# The Sine Rule – Explanation & Examples

When you have understood the angles and sides of the triangles and their properties, you can move on to the next essential rule. We saw that a missing angle of a triangle could be easily calculated when given two other angles because we know that the sum of all angles of a triangle equal to 180 degrees.

But how will you find a missing angle when you are given only one angle and two sides, or how will you find a missing side when you are given two angles and one side?

That’s where the confusion begins!

But don’t worry, 11th-century mathematician Ibn Muaadh al-Jayyani found the solution in his book “The book of unknown arcs of a sphere.”

He presented a general Law of Sines, which was taken further by Nasir al-Din in the 13th century. He presented the Law of Sines for a plane and spherical triangles, which are very important in the calculations of parameters of triangles. Along with that, he also gave proof of this law.

• The law of sines,
• the law of sine formula, and
• how to do the law of sines.

## What is the Law of Sines?

The law of sines or sometimes referred to as the sine rule, is a rule that relates the sides of a triangle with the sine of their opposite angles.

Before proceeding to the law of sines, let’s first understand the meaning of the term sine.

Consider a right triangle ABC below. Given that AC is the hypotenuse of the right triangle ABC, then the sine of angle BCA is equal to the ratio of length AB to the length AC.

Sine < BCA = AB/AC

Similarly, the sine of angle BAC is equal to the ratio of length BC to the length AC.

Sine <BAC = BC/AC

Therefore, the sine of an angle is the ratio of the opposite side length of angle to the length of the hypotenuse.

Now, consider an oblique triangle ABC shown below. An oblique triangle is without a right angle (a triangle without a 90 – degree angle). This triangle’s three angles are denoted with capital letters, while the opposite sides are denoted with lower case letters. Note that each side and its opposite angle have the same letter. According to the law of sines.

a/Sin (A) = b/Sin (B) = c/Sin (C)

One real-life application of the sine rule is the sine bar, which is used to measure the angle of tilt in engineering.

Other common examples include measuring distances in navigation and the measurement of the distance between two stars in astronomy.

## The Sine Rule Formula?

The law sine rule formula is given by

a/Sine (A) = b/Sine (B) = c/Sine (C) or Sine (A)/a = Sine (B)/b = Sine (C)/c

where a, b, and c are the side lengths opposite to angles A, B and C respectively.

## How to Do the Law of Sines?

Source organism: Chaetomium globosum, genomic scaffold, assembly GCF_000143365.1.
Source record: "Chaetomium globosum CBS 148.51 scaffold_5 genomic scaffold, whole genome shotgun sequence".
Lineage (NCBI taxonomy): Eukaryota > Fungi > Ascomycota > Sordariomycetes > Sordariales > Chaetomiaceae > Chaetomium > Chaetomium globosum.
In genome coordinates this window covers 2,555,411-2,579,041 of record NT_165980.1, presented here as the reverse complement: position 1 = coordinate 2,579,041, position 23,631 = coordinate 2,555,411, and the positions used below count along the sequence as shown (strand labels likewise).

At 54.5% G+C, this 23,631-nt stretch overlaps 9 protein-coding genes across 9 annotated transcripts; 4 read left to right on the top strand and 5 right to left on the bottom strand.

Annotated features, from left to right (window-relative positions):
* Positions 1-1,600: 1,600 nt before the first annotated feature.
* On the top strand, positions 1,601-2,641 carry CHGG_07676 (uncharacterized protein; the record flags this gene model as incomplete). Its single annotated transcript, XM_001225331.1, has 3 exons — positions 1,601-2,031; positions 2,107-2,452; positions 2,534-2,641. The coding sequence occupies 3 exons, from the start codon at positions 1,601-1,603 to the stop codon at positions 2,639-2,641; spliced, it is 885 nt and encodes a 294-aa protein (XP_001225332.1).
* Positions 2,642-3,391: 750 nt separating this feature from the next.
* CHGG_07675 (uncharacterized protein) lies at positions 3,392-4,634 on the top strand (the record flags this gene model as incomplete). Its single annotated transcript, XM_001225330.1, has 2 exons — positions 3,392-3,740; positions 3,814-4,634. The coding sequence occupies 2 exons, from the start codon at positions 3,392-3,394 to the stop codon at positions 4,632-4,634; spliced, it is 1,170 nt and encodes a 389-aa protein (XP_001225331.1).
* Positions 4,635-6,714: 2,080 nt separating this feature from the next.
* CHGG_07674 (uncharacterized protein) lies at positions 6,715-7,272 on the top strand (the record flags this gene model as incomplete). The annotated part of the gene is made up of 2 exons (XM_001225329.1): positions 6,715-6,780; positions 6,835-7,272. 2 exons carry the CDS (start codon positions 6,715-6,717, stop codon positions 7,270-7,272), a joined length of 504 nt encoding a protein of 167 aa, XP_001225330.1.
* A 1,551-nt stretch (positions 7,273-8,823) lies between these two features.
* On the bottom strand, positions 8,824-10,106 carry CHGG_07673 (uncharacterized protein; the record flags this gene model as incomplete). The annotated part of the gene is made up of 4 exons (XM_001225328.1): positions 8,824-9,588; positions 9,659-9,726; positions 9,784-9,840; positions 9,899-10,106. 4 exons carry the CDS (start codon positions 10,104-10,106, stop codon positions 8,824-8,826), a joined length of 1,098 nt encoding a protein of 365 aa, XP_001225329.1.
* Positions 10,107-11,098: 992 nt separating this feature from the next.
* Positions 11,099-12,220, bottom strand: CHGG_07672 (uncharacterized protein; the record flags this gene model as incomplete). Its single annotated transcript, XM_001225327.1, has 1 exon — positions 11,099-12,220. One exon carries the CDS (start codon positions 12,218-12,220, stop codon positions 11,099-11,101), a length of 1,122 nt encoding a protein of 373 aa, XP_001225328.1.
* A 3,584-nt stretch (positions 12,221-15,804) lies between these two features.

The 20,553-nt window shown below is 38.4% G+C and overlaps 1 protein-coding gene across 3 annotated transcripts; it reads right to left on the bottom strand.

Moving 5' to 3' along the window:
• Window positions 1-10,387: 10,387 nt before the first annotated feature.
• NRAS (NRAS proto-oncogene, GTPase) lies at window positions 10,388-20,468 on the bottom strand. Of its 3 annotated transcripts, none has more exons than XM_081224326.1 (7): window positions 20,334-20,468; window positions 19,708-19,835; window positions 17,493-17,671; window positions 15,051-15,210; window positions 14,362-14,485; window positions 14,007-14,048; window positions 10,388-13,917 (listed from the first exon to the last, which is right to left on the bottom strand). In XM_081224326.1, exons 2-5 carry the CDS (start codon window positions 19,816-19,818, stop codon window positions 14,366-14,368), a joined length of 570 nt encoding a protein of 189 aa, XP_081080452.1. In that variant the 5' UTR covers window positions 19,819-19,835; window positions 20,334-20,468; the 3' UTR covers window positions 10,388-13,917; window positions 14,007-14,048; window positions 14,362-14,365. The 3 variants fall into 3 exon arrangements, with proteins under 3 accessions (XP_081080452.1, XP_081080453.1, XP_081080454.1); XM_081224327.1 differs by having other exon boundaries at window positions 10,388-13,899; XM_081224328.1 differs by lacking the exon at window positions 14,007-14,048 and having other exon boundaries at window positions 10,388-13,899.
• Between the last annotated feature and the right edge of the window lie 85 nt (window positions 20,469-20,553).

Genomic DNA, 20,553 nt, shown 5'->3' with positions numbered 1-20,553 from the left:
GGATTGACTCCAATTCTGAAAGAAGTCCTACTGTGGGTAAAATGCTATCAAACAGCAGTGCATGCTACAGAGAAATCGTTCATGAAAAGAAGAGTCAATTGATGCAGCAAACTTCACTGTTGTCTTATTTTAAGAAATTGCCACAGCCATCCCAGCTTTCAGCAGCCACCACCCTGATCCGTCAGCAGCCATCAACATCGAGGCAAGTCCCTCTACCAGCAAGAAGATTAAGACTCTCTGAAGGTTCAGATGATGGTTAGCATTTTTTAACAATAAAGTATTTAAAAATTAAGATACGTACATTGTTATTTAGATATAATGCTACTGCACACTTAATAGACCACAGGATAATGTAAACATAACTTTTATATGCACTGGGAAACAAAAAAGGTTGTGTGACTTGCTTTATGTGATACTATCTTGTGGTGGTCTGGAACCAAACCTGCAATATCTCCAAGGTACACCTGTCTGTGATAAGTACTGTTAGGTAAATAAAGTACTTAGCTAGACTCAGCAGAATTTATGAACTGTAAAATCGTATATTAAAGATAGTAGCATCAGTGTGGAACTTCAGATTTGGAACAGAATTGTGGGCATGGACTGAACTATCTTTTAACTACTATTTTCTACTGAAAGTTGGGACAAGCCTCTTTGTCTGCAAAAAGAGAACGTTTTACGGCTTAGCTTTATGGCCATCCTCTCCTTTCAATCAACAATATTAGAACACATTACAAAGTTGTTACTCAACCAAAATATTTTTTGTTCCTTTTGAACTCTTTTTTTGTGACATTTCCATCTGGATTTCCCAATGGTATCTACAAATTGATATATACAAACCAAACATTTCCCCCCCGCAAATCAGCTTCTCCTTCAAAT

We can use the law of sine to calculate both the sides of a triangle and the angles of a triangle.

If you want to calculate the length of a side, you need to use the version of the sine rule where the lengths are the numerators:

a/Sine (A) = b/Sine (B) = c/Sine (C)

You will only ever need two parts of the sine rule formula, not all three. You will need to know at least one pair of a side with its opposite angle.

If you want to calculate an angle’s size, you need to use the sine rule version, where the angles are the numerators.

Sine (A)/a = Sine (B)/b = Sine (C)/c

As before, you will only need two parts of the sine rule, and you still need at least a side and its opposite angle.

Let’s work out a couple of example problems based on the sine rule.

Example 1

Given that sine (A) = 2/3, calculate angle B as shown in the triangle below. Solution

Since we are asked to calculate the size of an angle, then we will use the sine rule in the form:

Sine (A)/a = Sine (B)/b

By substitution,

(2/3)/2 = sine (B)/3

3(2/3) = 2 sine B

2 = 2 sine B

Divide both sides by 2

1 = sine B

Find the sine inverse of 1 using a scientific calculator.

Sine-1 1 = B

Therefore, ∠B = 90˚

Example 2

Calculate the length of side BC of the triangle shown below. Solution

Because we need to calculate the length of the side, we, therefore, use the sine rule in the form of:

a/sine (A) = b/sine (B)

Now substitute.

a/sine 100 ˚ = 12/sine 50 ˚

Cross multiply.

12 sine 100 ˚= a sine 50 ˚

Divide both sides by sine 50 ˚

a = (12 sine 100 ˚)/sine 50 ˚

By using a calculator, we get;

a = 15.427

Thus, the length of side BC is 15.427 mm.

Example 3

Calculate the missing lengths of the following triangle. Solution

a/sine (A) = b/sine (B) = c/ sine (C)

By substitution, we have,

a/sine 110 ˚ = 16/sine 30 ˚

Cross multiply

a = (16 sine 110 ˚)/sine 30 ˚

a = 30.1

Solve for b.

b/sine 40 ˚ = 16/sine 30 ˚

b = (16 sine 40 ˚)/sine 30 ˚

= 20.6

Therefore, length BC = 30. 1 cm and length AC = 20.6 cm.

Example 4

Calculate the angles of the triangle shown below. Solution

Apply the sine rule in the form;

sine(Q)/q = Sine (P)/p = Sine R/r

(Sine 76 ˚)/9 = sine (P)/7

Solve for angle P

Cross multiply.

7 Sine 76 ˚ = 9 sine P

Divide both sides by 9

Sine P = 7/9 sine 76 ˚

Sine P = 0.7547

Find the sine inverse of 0.7547.

Sine -1 0.7547 = P

P = 48.99 ˚

Solve for angle R

Sine R/4 = Sine 76 ˚/9

Cross multiply.

9 Sine R = 4 sine 76 ˚

Divide both sides by 9

Sine R = 4/9 sine 76 ˚

Sine R = 0.43124.

Sine -1 0.43124 = R

R = 25.54 ˚

### Practice Questions

1. Given that $\sin A = \dfrac{5}{6}$ and the triangle shown below, what is the measure of the angle, $\angle B$? 2. Using the triangle shown above, what is the length of $\overline{BC}$? Estimate your answer to a nearest whole number.

3. Using the triangle shown above, what is the length of $\overline{AC}$? Estimate your answer to a nearest whole number.

4. Using the triangle shown above, what is the measure of $\angle C$? Estimate your answer to the nearest two decimal places.

5. Using the triangle shown above, what is the measure of $\angle C$? Estimate your answer to the nearest two decimal places.

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